"You drink water."

Translation:तुम पानी पीते हो।

July 22, 2018

24 Comments


https://www.duolingo.com/RenMaurice1

So... tu goes with hai, and tum goes with ho? Is that the same for both male and female?

July 23, 2018

https://www.duolingo.com/MerijndeJager

Yes, equal for male/female. Tum is between tu and ap. Tum is said to equals. Tu is more appropriate for children or very close friends.

August 3, 2018

https://www.duolingo.com/emrys29

Yes.

July 25, 2018

https://www.duolingo.com/680dKz

Thanks

December 14, 2018

https://www.duolingo.com/PunitShukal

Tu is (neutral to gender) used for all and tum is same but gives more respect

April 15, 2019

https://www.duolingo.com/Thorsten781499

Why is it "पीते" instead of "पीता" ?

August 2, 2018

https://www.duolingo.com/bradclacy

This is a variant of the masculine suffix that's applied to तुम. For तू it would be पीता. But whenever you want to use a verb with a masculine suffix with तुम, make sure to use the ते suffix instead.

August 2, 2018

https://www.duolingo.com/Thorsten781499

With "masculine verb" you mean a verb that references a masculine object? I never heard that verbs have a gender...

August 3, 2018

https://www.duolingo.com/bmpurifoy

Yes. In all of the exercises that you've done the verb has been conjugated to the gender of the subject.

January 12, 2019

https://www.duolingo.com/ErikaKretz

Could someone clarify whether the verb is conjugated to the gender of the subject (i.e. he/she/ वह) or object (him/her/?)?

February 21, 2019

https://www.duolingo.com/Thorsten781499

To the subect. Julia eats Raj: जूलिया राज खाती है Raj eats Julia: राज जूलिया खाता है

February 21, 2019

https://www.duolingo.com/PriyaSinghJatti

What is तु vs तुम

What is ह vs हो

September 3, 2018

https://www.duolingo.com/khF1S

तु is the 2nd person most informal pronoun. Use it for kids, spouses(and I've also heard, used when addressing god). तुम is the medium level of informality Use it when address friends. Also the use of तुम vs. आप (the most formal second person pronoun) varies from city to city. Some use आप with the exact same people another city would use तुम.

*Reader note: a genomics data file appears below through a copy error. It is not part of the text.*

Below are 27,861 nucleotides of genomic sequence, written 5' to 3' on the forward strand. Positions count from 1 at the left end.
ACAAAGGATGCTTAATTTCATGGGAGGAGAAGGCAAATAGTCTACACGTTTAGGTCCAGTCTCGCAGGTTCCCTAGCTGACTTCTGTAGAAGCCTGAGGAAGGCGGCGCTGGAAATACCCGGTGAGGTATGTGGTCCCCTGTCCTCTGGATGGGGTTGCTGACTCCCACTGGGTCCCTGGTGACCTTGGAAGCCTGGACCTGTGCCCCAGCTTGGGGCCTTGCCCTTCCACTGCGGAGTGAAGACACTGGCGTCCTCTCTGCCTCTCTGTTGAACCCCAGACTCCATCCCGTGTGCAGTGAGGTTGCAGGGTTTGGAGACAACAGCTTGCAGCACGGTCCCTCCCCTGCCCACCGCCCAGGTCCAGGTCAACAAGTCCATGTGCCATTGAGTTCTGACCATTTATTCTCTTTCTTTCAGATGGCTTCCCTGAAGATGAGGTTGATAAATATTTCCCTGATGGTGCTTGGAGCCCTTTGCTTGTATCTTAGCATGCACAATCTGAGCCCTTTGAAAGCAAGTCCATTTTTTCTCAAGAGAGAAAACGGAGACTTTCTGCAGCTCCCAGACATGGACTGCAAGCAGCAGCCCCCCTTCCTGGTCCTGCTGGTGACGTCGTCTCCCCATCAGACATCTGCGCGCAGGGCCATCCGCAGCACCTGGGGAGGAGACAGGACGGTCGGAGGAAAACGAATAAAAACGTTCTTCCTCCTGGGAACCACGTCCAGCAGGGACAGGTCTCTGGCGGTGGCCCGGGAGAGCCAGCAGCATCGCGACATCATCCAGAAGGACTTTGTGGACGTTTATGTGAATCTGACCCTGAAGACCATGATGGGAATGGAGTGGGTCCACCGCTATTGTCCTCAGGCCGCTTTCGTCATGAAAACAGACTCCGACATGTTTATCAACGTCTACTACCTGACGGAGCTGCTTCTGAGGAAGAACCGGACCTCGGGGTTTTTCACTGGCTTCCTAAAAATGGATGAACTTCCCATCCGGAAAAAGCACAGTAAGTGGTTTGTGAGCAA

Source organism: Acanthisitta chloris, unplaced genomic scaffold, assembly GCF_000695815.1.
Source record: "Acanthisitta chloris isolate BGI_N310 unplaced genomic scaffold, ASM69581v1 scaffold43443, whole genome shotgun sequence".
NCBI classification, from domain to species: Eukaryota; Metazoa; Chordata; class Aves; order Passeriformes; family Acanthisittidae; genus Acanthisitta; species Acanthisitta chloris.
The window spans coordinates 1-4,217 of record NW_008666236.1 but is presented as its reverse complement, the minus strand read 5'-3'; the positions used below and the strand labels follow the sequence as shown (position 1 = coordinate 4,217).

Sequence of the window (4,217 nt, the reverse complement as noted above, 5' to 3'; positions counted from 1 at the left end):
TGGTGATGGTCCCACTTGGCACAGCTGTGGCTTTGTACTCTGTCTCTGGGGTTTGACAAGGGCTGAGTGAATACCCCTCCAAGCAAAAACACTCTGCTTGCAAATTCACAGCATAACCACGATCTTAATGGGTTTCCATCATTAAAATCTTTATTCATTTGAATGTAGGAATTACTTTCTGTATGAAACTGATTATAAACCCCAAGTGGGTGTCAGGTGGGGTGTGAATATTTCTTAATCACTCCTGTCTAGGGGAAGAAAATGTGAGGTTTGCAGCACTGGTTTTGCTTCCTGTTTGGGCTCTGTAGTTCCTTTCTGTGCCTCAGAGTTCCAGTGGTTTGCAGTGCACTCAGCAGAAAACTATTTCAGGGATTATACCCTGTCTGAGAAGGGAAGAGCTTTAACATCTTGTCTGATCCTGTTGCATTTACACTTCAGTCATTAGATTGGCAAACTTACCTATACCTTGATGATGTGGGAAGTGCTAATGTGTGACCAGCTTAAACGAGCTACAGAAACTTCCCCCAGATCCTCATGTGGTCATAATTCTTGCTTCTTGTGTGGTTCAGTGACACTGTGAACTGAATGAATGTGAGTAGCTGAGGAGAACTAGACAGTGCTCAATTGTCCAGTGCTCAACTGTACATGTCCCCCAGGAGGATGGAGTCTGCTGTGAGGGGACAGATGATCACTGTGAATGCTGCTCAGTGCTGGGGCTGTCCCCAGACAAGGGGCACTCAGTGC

September 11, 2018

https://www.duolingo.com/achildoftheworld

When using "tum", what would the feminine suffix of the word be? Would it be ती as it usually is?

December 8, 2018

https://www.duolingo.com/achildoftheworld

Verb*

December 8, 2018

https://www.duolingo.com/jugglejunk

What is the transliteration of the last word I can't figure it out and why is it different from the normal hai.

July 22, 2018

https://www.duolingo.com/emrys29

It's ho.
Imagine it as the ho part of hose.
तुम(You) has the aux verb ending हो.

July 22, 2018

https://www.duolingo.com/V9lA

I learned a couple words/sentences of Hindi before and was always taught that I should be using अप because it is more polite than तूम or तू . Same goes for all books I read so far. Any specific reasoning we are taught the very informal version?

August 5, 2018

https://www.duolingo.com/MerijndeJager

My native language Dutch and also German have a somewhat similar system of honorifics. It is silly if you would only learn the top step of the system. Since the different honorific levels of pronouns come with different conjugations it is certainly useful to learn all of them. Think of reading novels or talking to children. I'm certain Indian children will feel odd when a foreigner adresses them with Aap.

August 5, 2018

https://www.duolingo.com/Thorsten781499

I asked an indian friend what a child would think when I adress it with "aap". He laughed his ass off and said "it would feel like king".

September 3, 2018

https://www.duolingo.com/MollyCunni6

My Indian husband has recommended always using aap as its always the polite thing to do

August 29, 2018

https://www.duolingo.com/ReddySrikar

It really is. Certainly if you mean to respect somebody. Has nothing to do with age or your relationship with that person IMO.

January 5, 2019

https://www.duolingo.com/RPXjaa

I agree that people learning Hindi (or any language as a matter of fact) should learn all the various honorifics, it's an essential part of learning any language. What I don't agree on is the talking to children not using "Aap" part. Actually, from an Indian perspective, it's polite and not at all strange to use "aap" with kids. My mum uses "aap" while talking to the neighbourhood's kids and used to talk to me and my siblings when we were kids using "aap". With kids, I use "tum" or sometimes "aap" but every Indian is different. There's a billion of us, maybe I was raised uber-polite lol.

February 10, 2019

https://www.duolingo.com/faisal875942

Tum pani peete hu

October 12, 2018
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